Data available, click to request
Global topology of human connectome is insensitive to early life environments - A prospective longitudinal study of the general population
Authors:
CAROZZA, S., Holmes, J., AKARCA, D.and ASTLE, D.
Reference:
Developmental Science
Year of publication:
In Press
CBU number:
8974
Abstract:
The widely acknowledged detrimental impact of early adversity on child development has driven efforts to understand the underlying mechanisms that may mediate these effects within the developing brain. Recent efforts have begun to move beyond associating adversity with the morphology of individual brain regions towards determining if and how adversity might shape their interconnectivity. However, whether adversity effects a global shift in the organisation of whole-brain networks remains unclear. In this study, we assessed this possibility using parental questionnaire and diffusion imaging data from The Avon Longitudinal Study of Parents and Children (ALSPAC, N = 913), a prospective longitudinal study spanning more than 20 years. We tested whether a wide range of adversities—including experiences of abuse, domestic violence, physical and emotional cruelty, poverty, neglect, and parental separation—measured by questionnaire within the first seven years of life were significantly associated with the tractography-derived connectome in young adulthood. We tested this across multiple measures of organisation and using a computational model that simulated the wiring economy of the brain. We found no significant relationships between early exposure to any form of adversity and the global organisation of the structural connectome in young adulthood. We did detect local differences in the medial prefrontal cortex, as well as an association between weaker brain wiring constraints and greater externalising behaviour in adolescence. Our results indicate that further efforts are necessary to delimit the magnitude and functional implications of adversity-related differences in connectomic organization
Exploring the Use of Interleaved Stimuli to Measure Cochlear-Implant Excitation Patterns
Authors:
GUERIT, F., Middlebrookes, J.C., Grainsier, R., Richardson, M.L., Wouters, J., CARLYON, R.P.
Reference:
Journal of the Association for Research in Otolaryngology
Year of publication:
In Press
CBU number:
8973
Abstract:
Attempts to use current-focusing strategies in cochlear-implant (CI) stimulation to reduce neural spread-of-excitation have met with only mixed success in human CI studies, in contrast to promising results in animal studies. Although this discrepancy could stem from between-species anatomical and aetiological differences, it may be that the masking experiments used in human studies are insufficiently sensitive to differences in excitation-pattern width. We used an interleaved-masking method to measure psychophysical excitation patterns in seven participants with four masker stimulation configurations: monopolar (MP), partial tripolar (pTP), a wider partial tripolar (pTP+2), and, importantly, a condition (RP+2) designed to produce a broader excitation pattern than MP. The probe was always in partial-tripolar configuration. We found a significant effect of stimulation configuration on both the amount of on-site masking (mask and probe on same electrode; an indirect indicator of sharpness) and the difference between off-site and on-site masking. Differences were driven solely by RP+2 producing a broader excitation pattern than the other configurations, whereas monopolar and the two current-focusing configurations did not statistically differ from each other. Hence a method that is sensitive enough to reveal a modest broadening in RP+2 showed no evidence for sharpening with focussed stimulation. We also showed that although voltage recordings from the implant accurately predicted a broadening of the psychophysical excitation patterns with RP+2, they wrongly predicted a strong sharpening with pTP+2. We additionally argue, based on our recent research, that the interleaved-masking method can usefully be applied to non-human species and objective measures of CI excitation patterns.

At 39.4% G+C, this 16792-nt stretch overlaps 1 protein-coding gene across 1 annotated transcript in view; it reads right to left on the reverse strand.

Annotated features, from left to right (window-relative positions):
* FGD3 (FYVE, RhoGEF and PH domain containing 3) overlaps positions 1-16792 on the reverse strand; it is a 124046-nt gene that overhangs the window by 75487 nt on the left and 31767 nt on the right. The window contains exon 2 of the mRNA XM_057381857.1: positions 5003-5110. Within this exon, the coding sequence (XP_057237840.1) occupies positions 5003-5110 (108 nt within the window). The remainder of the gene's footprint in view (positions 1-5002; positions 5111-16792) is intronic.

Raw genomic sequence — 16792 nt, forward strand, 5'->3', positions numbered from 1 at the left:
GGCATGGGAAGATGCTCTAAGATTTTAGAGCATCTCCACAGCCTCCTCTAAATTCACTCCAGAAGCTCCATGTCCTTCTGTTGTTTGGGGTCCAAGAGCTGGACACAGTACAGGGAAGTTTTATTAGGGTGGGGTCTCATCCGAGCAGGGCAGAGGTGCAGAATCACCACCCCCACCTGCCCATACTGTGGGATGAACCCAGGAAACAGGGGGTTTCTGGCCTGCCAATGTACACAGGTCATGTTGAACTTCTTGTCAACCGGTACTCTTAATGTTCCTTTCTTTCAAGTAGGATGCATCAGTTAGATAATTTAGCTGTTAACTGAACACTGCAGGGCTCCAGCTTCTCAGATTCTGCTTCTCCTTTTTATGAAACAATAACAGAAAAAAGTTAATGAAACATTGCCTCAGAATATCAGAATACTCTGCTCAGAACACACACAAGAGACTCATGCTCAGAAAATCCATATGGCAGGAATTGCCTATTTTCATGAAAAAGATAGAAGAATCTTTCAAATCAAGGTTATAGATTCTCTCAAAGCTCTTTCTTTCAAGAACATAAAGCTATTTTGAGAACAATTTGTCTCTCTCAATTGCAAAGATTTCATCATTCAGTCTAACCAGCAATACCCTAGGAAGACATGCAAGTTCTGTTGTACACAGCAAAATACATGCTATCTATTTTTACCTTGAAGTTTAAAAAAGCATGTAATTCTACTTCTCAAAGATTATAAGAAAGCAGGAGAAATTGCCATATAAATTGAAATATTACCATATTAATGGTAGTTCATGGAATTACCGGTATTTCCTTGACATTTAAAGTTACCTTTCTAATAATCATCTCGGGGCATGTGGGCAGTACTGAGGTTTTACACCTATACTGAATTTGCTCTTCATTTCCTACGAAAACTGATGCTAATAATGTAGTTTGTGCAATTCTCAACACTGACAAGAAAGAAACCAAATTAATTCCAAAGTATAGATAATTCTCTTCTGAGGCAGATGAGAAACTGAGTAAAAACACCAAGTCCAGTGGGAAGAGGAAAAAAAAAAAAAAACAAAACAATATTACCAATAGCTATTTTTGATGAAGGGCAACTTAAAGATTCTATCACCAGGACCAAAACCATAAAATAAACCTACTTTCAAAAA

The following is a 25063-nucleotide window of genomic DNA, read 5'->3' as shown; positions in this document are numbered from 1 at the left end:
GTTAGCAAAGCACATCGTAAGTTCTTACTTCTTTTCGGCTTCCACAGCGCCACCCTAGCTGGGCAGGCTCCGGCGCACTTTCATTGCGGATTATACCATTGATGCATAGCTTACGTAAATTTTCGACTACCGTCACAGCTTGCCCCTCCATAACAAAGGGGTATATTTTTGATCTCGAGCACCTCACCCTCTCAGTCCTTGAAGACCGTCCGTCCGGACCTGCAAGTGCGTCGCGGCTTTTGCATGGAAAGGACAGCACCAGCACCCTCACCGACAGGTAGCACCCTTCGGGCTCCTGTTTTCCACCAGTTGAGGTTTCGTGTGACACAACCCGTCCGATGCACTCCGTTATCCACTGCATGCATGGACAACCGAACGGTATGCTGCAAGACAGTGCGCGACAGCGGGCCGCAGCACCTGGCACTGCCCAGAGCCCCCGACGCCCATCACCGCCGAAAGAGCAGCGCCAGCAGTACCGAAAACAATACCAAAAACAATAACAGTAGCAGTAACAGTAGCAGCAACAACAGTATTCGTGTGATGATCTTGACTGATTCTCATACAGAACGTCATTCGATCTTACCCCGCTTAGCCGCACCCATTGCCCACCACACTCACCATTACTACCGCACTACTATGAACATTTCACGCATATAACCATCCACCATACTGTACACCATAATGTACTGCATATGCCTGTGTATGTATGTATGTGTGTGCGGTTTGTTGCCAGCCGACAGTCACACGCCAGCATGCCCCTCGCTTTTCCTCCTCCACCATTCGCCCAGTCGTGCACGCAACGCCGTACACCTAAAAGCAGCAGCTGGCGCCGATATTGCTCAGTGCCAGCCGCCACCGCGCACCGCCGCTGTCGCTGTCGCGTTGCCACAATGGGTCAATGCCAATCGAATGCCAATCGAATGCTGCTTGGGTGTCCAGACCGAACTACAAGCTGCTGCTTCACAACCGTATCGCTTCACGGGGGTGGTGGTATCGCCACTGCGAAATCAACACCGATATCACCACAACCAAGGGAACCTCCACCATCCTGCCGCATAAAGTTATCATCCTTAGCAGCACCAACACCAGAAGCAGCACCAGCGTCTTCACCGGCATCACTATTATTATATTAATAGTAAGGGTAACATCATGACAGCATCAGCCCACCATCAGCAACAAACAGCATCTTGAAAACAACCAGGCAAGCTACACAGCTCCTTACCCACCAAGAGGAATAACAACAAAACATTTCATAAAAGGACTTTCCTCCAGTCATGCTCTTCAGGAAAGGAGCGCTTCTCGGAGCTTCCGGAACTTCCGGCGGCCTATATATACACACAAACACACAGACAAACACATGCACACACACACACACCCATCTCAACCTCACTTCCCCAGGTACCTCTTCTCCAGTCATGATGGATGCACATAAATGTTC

URL:
Artifact removal by template subtraction enables recordings of the frequency following response in cochlear-implant users
Authors:
Gransier, R., CARLYLON, R.P., Richardson, M.L., Middlebrooks, J.C. and Wouters, J.
Reference:
Scientific Reports
Year of publication:
In Press
CBU number:
8972
Abstract:
Electrically evoked frequency-following responses (eFFRs) provided insight in the phase-locking ability of brainstem of cochlear-implant (CI) users. eFFRs can potentially be used to provide insight in the individual differences in the biological limitation on temporal encoding of the electrically stimulated auditory pathway, which can be inherent to the electrical stimulation itself and/or the degenerative processes associated with hearing loss. One of the major challenge of measuring eFFRs in CI users is the process of isolating the stimulation artifact from the neural response, as both the response and the artifact overlap in time and have similar frequency characteristics. Here we introduce a new artifact removal method based on template subtraction that successfully removes the stimulation artifacts from the recordings when CI users are stimulated with pulse trains from 128 to 300 pulses per second in a monopolar configuration. Our results show that, although artifact removal was successful in all CI users, the phase-locking ability of the brainstem to the different pulse rates, as assessed with the eFFR differed substantially across participants. These results show that the eFFR can be measured, free from artifacts, in CI users and that they can be used to gain insight in individual differences in temporal processing of the electrically stimulated auditory pathway.